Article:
Early detection of breast cancer aims to reduce mortality and other serious consequences of advanced disease. Following early detection, timely treatment of breast cancer is more likely to result in improvements in local disease control, quality of life and life expectancy. The BreastScreen Australia (BSA) program aims to improve early detection rates by implementing a systematic approach to mammography screening for women in Australia.
The BSA national program was established in 1991 and is jointly funded by the Australian and local state and territory governments. It is operationalised by the Program Management Group (PMG), which delivers local BSA services at a state and territory level. National Quality Management Committee (NQMC) accreditation of local BSA services ensures that all women entering the program receive the highest possible quality of care.
AHA is engaged by the Department of Health to provide ongoing secretariat services to the BSA program. Our role includes administrative and secretariat support for the PMG and the clinical advisory group and working subgroups formed as part of the program. As a trusted partner of the BSA program, the success of AHA’s secretariat role is built on our team’s strong experience in public health, including screening program delivery, as well as our eye for detail, organisational skills and ability to flex to meet our program clients’ needs at short notice.
All women in Australia aged 50 to 74 years are actively invited by their local BS service to have a free mammogram every two years, with those aged 40 to 49 years and those aged over 74 years also eligible to receive a free mammogram. The success of the BSA program is evidenced by the substantial drop in breast cancer mortality rates observed over time: 74 deaths per 100,000 women now down to fewer than 50 (Australian Institute of Health and Welfare 2019).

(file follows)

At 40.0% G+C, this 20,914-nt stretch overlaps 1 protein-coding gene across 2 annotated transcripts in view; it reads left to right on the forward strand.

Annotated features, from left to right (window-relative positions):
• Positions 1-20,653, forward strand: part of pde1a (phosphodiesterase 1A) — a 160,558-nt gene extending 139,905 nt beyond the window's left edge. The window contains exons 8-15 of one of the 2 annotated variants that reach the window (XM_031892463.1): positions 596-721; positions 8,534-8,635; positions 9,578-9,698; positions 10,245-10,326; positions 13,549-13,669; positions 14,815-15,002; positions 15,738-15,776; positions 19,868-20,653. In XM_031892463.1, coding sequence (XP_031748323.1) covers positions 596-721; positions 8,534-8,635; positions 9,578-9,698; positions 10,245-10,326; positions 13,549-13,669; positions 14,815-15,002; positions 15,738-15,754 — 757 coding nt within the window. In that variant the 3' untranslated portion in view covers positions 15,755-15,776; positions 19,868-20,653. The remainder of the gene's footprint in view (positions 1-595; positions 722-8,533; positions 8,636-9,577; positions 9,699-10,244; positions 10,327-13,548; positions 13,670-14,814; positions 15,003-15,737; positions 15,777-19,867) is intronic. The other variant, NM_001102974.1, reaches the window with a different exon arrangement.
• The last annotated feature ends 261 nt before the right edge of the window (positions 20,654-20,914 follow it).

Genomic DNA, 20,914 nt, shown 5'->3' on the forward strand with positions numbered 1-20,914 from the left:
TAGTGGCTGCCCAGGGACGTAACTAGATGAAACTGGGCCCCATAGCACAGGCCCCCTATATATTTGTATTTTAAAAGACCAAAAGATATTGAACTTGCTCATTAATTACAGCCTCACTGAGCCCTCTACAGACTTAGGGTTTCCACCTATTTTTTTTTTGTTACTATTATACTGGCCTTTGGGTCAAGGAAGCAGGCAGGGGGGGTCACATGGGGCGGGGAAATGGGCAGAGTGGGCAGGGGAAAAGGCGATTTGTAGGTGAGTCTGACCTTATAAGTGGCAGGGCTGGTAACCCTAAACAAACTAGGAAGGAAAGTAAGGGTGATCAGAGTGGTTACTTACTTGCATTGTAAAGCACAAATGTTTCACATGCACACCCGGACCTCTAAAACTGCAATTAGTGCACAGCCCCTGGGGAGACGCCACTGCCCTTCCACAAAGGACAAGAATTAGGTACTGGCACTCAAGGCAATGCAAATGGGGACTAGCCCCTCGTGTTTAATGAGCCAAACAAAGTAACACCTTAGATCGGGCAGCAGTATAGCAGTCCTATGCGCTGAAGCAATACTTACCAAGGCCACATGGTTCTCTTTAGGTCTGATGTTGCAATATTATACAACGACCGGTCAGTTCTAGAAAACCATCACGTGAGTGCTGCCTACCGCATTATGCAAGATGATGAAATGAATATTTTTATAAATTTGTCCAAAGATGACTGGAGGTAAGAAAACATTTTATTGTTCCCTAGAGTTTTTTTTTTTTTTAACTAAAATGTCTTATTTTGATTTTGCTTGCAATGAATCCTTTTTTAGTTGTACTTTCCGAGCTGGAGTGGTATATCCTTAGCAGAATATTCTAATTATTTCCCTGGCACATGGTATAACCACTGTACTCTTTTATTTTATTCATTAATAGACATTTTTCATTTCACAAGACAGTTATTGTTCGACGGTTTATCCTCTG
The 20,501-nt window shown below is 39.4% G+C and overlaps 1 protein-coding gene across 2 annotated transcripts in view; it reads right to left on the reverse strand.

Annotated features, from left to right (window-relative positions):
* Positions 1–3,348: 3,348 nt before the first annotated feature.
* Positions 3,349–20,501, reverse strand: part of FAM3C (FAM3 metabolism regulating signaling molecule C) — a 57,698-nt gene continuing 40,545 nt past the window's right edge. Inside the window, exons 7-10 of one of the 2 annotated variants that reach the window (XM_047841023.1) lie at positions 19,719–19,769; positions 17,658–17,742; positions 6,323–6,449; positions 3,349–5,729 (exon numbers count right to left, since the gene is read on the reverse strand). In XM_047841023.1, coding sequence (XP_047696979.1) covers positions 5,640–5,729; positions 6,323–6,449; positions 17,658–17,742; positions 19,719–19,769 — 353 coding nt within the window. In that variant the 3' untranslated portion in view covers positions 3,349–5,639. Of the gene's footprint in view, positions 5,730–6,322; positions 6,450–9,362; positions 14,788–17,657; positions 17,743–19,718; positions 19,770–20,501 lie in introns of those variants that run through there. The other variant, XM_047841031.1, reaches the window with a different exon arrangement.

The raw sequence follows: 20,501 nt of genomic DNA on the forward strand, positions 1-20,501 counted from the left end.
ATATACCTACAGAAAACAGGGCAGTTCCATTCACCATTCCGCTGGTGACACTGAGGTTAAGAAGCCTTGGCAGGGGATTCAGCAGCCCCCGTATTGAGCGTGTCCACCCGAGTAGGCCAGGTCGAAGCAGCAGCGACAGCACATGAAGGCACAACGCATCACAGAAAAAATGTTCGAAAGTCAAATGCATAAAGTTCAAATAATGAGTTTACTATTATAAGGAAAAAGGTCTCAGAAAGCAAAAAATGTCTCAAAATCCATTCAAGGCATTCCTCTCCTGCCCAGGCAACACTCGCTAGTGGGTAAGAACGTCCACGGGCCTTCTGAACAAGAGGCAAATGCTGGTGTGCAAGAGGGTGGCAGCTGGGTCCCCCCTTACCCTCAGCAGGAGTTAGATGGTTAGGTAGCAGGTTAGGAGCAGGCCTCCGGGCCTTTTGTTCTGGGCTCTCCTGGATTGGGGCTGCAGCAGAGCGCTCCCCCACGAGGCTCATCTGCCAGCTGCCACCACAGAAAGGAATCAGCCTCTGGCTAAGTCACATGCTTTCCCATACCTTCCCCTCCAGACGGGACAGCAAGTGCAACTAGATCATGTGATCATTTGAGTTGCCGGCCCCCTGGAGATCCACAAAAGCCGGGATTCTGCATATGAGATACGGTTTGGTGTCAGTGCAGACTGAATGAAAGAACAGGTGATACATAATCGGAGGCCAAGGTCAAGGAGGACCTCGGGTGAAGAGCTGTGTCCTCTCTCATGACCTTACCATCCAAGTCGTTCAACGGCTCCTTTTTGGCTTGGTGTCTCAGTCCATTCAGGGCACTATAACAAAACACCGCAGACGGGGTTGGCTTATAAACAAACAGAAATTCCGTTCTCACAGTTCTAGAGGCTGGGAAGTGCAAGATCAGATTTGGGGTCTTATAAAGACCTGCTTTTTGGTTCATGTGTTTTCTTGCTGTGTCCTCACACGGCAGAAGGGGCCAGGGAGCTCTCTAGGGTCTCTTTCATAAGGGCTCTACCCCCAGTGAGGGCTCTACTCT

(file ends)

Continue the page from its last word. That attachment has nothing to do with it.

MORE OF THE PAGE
The PMG is pivotal to the success of the BSA program, by ensuring the effective implementation of the program in line with local government and health service requirements. The PMG also has responsibility for identifying issues at a local and national program level and providing recommendations to the Australian government. The PMG is guided and driven by an expert clinical advisory group on evidence-based best practice, potential risks and emerging technologies. For example, it is anticipated that Artificial Intelligence (AI) may have an important role to play in the program’s future, as a means to further enhance the accuracy of radiology review of breast screening images.
The BSA program seeks to improve the early detection rates of breast cancer by delivering a systematic approach to free mammography screening across Australia. Since its inception in 1991, mortality rates have decreased from 74 deaths per 100,000 women to fewer than 50 (AIHW 2019)